The Fires of Hell

Literal or Symbolic?



Dr. John Hoole




We have examined much of what the Bible says concerning the subject of Hell.  We have determined that Hell is Real.  When liberal theologian Nels Ferre suggested that “whether Jesus taught eternal hell or not is uncertain,” he is at odds with the evidence – or he is reading a different Bible than I.


I believe it is impossible to real the New Testament in general, and the words of Jesus in particular, without facing the fact that hell is not a figment of religious imagination.  Based on Scripture, it is a terrifying reality.  There are just too many specific references to hell as an actual place, with detailed descriptions of the suffering that will occur there.  Hell will not be a symbolic separation from God.  There will be actual agony and torment for all of its inhabitants.


In addition, we have also learned that Hell Will Last for EternityMatthew 25:41 tells us the ungodly will be in “everlasting fire prepared for the devil and his angels.”  Five verses later (25:46), the ungodly are said to “go away into everlasting punishment.”  And Mark 9:48 tells us the fire is not quenched.


The question is raised, “Is the fire in Hell a literal fire?  To say it another way, “Will those in Hell suffer real torment of body in a literal fire.?  There is no question but that the Bible repeatedly, … from beginning to end, teaches that hell is a place of “fire.”  But is this fire real or figurative?


Psalms 11:6 NKJV


6       Upon the wicked He will rain coals; Fire and brimstone and a burning wind Shall be the portion of their cup.


Isaiah 34:9-10 NKJV


9       Its streams shall be turned into pitch, And its dust into brimstone; Its land shall become burning pitch.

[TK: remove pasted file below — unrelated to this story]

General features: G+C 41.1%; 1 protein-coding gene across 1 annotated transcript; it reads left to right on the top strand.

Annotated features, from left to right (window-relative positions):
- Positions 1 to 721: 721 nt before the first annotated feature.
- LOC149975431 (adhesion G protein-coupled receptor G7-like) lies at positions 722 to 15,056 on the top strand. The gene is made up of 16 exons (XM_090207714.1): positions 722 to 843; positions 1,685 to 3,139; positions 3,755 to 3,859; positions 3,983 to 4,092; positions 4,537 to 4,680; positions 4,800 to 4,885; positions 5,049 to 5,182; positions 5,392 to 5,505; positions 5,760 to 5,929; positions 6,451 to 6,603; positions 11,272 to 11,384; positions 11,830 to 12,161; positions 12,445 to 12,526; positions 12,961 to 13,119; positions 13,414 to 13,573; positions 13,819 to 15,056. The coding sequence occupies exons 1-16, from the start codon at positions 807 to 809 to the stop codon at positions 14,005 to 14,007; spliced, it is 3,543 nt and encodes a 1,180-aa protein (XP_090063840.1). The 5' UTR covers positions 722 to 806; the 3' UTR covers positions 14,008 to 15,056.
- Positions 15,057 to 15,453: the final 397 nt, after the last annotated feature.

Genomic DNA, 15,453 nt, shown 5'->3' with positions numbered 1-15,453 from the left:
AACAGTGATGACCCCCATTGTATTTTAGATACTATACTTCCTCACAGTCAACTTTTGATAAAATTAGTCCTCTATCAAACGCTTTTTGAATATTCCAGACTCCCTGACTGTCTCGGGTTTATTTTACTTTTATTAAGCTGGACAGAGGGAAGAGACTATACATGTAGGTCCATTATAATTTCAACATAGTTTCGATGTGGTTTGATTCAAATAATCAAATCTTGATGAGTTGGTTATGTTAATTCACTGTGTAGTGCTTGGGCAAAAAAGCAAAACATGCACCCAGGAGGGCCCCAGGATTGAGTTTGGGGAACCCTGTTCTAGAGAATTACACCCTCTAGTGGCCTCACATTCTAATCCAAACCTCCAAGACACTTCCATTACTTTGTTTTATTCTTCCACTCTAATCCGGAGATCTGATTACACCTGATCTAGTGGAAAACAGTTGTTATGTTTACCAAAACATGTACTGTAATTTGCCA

10     It shall not be quenched night or day; Its smoke shall ascend forever. From generation to generation it shall lie waste; No one shall pass through it forever and ever.


Matthew 13:49-51 NKJV


49     So it will be at the end of the age. The angels will come forth, separate the wicked from among the just,

50     and cast them into the furnace of fire. There will be wailing and gnashing of teeth."


If you simply take what God said at face value and don’t try to read anything into it, then literal fire seems apparent.  To insist that all those verses are metaphorical or allegorical, would require some solid evidence to validate that claim.


In our culture, men have lost the fear of hell and, with the loos of this fear, they have also lost the soul-witnessing passion that the Church has had in ages past.  Because men, today, use the word “hell” as a byword, …a curse word,  making a joke of what should be the most serious, sober, thought-provoking subject of the whole universe, warnings of judgment have also become powerless to stir men’s souls to repentance.


Fire is evidently the only word in human language which can suggest the anguish of hell.  In the parable of the wheat and tares in Matthew 13:36-43,  Christ interprets for us every part except the fire.


                   •  He who sows the seed in this parable is the Lord Himself.


                   •  The “field” is the world.


                   •  The “good seed “ speaks of the “sons of the kingdom” – i.e., believers.


                   •  The “enemy” who “sows the seed” is the devil.


                   •  The “harvest” will occur at the “end of the age.”


                   •  The “harvesters” are angels.  They will separate the wheat from the tares.


                            The wheat represent the “righteous” – the tares are those “who do evil” – unbelievers.